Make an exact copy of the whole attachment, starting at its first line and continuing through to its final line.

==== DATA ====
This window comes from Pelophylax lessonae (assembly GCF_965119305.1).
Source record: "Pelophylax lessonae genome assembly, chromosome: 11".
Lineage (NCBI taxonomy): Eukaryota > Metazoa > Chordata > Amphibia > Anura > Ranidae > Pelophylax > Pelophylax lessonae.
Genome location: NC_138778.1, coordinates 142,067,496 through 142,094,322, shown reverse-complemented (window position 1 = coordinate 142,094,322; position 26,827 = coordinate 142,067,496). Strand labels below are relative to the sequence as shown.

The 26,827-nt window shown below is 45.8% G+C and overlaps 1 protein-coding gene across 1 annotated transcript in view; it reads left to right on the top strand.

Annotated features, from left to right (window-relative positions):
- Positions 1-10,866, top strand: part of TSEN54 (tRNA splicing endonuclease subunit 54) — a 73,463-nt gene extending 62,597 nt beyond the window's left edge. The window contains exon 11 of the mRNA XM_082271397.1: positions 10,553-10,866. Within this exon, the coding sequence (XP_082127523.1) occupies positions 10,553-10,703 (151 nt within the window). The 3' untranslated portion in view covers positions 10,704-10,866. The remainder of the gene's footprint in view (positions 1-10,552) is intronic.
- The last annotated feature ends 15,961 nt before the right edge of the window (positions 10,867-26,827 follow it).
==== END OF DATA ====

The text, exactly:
This window comes from Pelophylax lessonae (assembly GCF_965119305.1).
Source record: "Pelophylax lessonae genome assembly, chromosome: 11".
Lineage (NCBI taxonomy): Eukaryota > Metazoa > Chordata > Amphibia > Anura > Ranidae > Pelophylax > Pelophylax lessonae.
Genome location: NC_138778.1, coordinates 142,067,496 through 142,094,322, shown reverse-complemented (window position 1 = coordinate 142,094,322; position 26,827 = coordinate 142,067,496). Strand labels below are relative to the sequence as shown.

The 26,827-nt window shown below is 45.8% G+C and overlaps 1 protein-coding gene across 1 annotated transcript in view; it reads left to right on the top strand.

Annotated features, from left to right (window-relative positions):
- Positions 1-10,866, top strand: part of TSEN54 (tRNA splicing endonuclease subunit 54) — a 73,463-nt gene extending 62,597 nt beyond the window's left edge. The window contains exon 11 of the mRNA XM_082271397.1: positions 10,553-10,866. Within this exon, the coding sequence (XP_082127523.1) occupies positions 10,553-10,703 (151 nt within the window). The 3' untranslated portion in view covers positions 10,704-10,866. The remainder of the gene's footprint in view (positions 1-10,552) is intronic.
- The last annotated feature ends 15,961 nt before the right edge of the window (positions 10,867-26,827 follow it).